The Madras high court’s judgment on June 17, which decided an alimony dispute between an unmarried couple who have two children, took over the cerebral cortex of Twitter and other social media spaces a few days ago.
Nothing animates conversation like sex, and since India has so little of it -- the conversation about sex, that is, not the sex per se -- we can be forgiven for indulging in some excited chatter and a lot of jokes.
With respect to the case at hand, the judge made a perfectly sound decision requiring the man to pay alimony to the woman he had lived with and had children by, even though he had moved on from the relationship. The general idea is solid.
The judgment says that if you have lived together as sexual partners long enough, and have children, you can’t just walk out without honouring your financial obligations. Makes eminent sense. If he had left it at that, there would be nothing to talk about.
The problem lies in a few startling sentences in the judgment that seem to struggle to define what constitutes a relationship significant enough to engender financial obligations. One might decide on the basis of a minimum amount of time spent in that relationship, or assets and other resources jointly held.
The judge opines, however, that consequent to attaining majority and freedom of choice, “if any couple who choose to consummate their sexual cravings then that [sic] act becomes a total commitment with adherence to all consequences that may follow”; and conversely, if “their conjugal rights for sexual consummation had [sic] not been fulfilled, then such a marriage is deemed to be a failure, void or lapse”.
This lays the groundwork to say that “legal rights as applicable to the [sic] normal wedded couples will also be applicable to couples who have had sexual relationships which are established”.
Leaving aside the fact that it’s unclear whether the word “established” here refers to proof or to some significant amount of time, we have to assume that the judge is not in fact saying that every sexual act implies a marriage, because that’s just crazy, right?
But you would be forgiven for thinking so, because he then says that “after such a sexual relationship, if both decide to separate due to difference of opinion, the ‘husband’ cannot marry without getting a decree of divorce from the Court of law against the ‘wife’.”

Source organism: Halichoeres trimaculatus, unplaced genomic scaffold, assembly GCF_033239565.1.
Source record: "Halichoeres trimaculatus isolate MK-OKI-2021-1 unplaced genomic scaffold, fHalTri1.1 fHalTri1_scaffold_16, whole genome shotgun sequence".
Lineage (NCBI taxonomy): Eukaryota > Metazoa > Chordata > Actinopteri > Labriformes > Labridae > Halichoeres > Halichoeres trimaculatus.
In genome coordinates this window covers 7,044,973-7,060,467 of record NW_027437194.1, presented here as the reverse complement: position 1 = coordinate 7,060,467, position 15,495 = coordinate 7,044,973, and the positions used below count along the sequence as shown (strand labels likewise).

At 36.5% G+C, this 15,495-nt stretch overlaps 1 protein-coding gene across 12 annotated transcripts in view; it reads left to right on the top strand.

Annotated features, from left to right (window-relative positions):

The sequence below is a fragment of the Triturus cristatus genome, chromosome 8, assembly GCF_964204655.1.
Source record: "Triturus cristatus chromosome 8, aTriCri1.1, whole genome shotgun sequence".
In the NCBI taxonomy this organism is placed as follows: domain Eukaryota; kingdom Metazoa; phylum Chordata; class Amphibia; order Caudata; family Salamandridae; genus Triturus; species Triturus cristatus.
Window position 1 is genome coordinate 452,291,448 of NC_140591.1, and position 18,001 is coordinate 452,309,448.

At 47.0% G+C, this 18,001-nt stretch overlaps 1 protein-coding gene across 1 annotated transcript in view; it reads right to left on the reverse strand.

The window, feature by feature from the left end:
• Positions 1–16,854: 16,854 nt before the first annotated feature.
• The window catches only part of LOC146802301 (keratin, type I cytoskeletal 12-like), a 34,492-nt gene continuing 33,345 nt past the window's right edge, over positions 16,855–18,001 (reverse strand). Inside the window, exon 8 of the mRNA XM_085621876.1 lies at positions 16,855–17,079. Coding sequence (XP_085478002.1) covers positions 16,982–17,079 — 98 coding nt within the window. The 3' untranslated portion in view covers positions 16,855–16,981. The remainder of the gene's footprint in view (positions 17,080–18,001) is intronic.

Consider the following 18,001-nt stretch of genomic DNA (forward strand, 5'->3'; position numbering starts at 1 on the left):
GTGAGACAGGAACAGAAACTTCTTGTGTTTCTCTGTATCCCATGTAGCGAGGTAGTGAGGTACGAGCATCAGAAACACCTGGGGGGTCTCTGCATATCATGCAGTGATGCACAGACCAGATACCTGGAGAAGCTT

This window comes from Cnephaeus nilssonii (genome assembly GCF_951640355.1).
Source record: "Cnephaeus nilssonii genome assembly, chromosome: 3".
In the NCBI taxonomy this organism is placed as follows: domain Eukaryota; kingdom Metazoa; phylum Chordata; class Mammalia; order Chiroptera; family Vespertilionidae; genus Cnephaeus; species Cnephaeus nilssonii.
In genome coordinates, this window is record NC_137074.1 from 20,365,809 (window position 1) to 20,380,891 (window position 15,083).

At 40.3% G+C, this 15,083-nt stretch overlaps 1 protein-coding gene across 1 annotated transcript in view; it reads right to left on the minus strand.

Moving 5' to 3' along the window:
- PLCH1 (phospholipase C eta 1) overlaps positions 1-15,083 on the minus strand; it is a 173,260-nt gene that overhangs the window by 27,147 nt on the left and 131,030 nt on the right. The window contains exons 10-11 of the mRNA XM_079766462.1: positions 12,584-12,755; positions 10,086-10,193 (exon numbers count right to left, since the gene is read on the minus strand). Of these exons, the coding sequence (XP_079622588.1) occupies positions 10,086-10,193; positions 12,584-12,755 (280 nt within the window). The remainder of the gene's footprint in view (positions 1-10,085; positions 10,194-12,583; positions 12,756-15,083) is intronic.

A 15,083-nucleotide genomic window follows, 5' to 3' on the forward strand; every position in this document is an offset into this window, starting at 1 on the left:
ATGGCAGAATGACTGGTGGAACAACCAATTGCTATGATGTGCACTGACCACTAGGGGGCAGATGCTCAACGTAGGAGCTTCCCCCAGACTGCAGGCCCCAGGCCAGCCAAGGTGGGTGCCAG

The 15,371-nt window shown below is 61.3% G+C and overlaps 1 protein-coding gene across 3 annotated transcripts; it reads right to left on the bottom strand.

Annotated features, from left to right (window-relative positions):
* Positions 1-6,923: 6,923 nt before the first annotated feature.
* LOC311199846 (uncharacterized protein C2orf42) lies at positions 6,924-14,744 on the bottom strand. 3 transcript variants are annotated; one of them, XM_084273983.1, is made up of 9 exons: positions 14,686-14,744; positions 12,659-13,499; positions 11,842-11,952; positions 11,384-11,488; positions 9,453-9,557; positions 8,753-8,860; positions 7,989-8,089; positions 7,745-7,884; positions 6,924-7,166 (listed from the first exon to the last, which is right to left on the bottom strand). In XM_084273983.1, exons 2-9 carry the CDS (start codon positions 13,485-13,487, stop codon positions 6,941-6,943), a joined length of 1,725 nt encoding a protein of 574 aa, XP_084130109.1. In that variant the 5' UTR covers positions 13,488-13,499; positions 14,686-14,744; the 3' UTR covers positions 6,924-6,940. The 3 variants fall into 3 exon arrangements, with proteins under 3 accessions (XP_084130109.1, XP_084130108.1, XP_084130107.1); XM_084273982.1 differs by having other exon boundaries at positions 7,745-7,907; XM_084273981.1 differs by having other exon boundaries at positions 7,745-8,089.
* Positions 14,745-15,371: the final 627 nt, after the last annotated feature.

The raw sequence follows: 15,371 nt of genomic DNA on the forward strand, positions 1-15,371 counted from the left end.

The judge writes that the social rituals and conventions marking marriages (tying <I>thalis, </I>walking around a sacred fire, exchanging rings at an altar before a priest, having a <I>nikkah</I>) are just that -- conventions.
Most liberals would agree that this is a refreshingly progressive view. Then he ruins it all by clarifying, the next day that his judgment doesn’t mean to denigrate marriage or religion, which nods to the exact opposite of progressive and is familiar to us from the world of politics, in which everyone is always apologising for hurting people’s sentiments.
It is perfectly clear that the point of the order is to uphold the rights of an unmarried woman, who has children with a man, to receive maintenance should the relationship end. Hats off to Justice Karnan for that.
The problem is that while his judgment and subsequent clarification seem keen to uphold these rights, they are founded on unnecessary and extremely dubious rational and moral justifications.
It has taken us a long time to be able to say, in India, that an unmarried sexual relationship is not a criminal offence. Why now drag us backwards by implying that the reason it’s okay to have premarital sex is that having sex with someone is just like being married to them? It is taking us a long and bloody struggle to establish the idea of individual autonomy and agency for women. Why undermine that effort by recasting dignity in marital terms all over again?
In other words the Madras high court, in a good-hearted attempt to strengthen the rights of women, justifies those rights by putting them firmly back in the structure of patriarchal thought. Justice Karnan does not say that unmarried cohabitation, which is today perfectly legal, also implies certain responsibilities that must be honoured. He implies, instead, that cohabitation with a sexual partner is, after all, marriage, and that is why it is okay.
The upside of doing this is that more people relate to the familiar and widely accepted social convention of marriage, and thereby the woman’s interests within that setup. But that isn’t worth the downside, which is a slew of assumptions that we desperately need to dismantle -- that marriage does and should confer legitimacy and social and legal status on a woman, that getting married is still the Holy Grail of womanhood, and that your sexual situation should determine your position in society.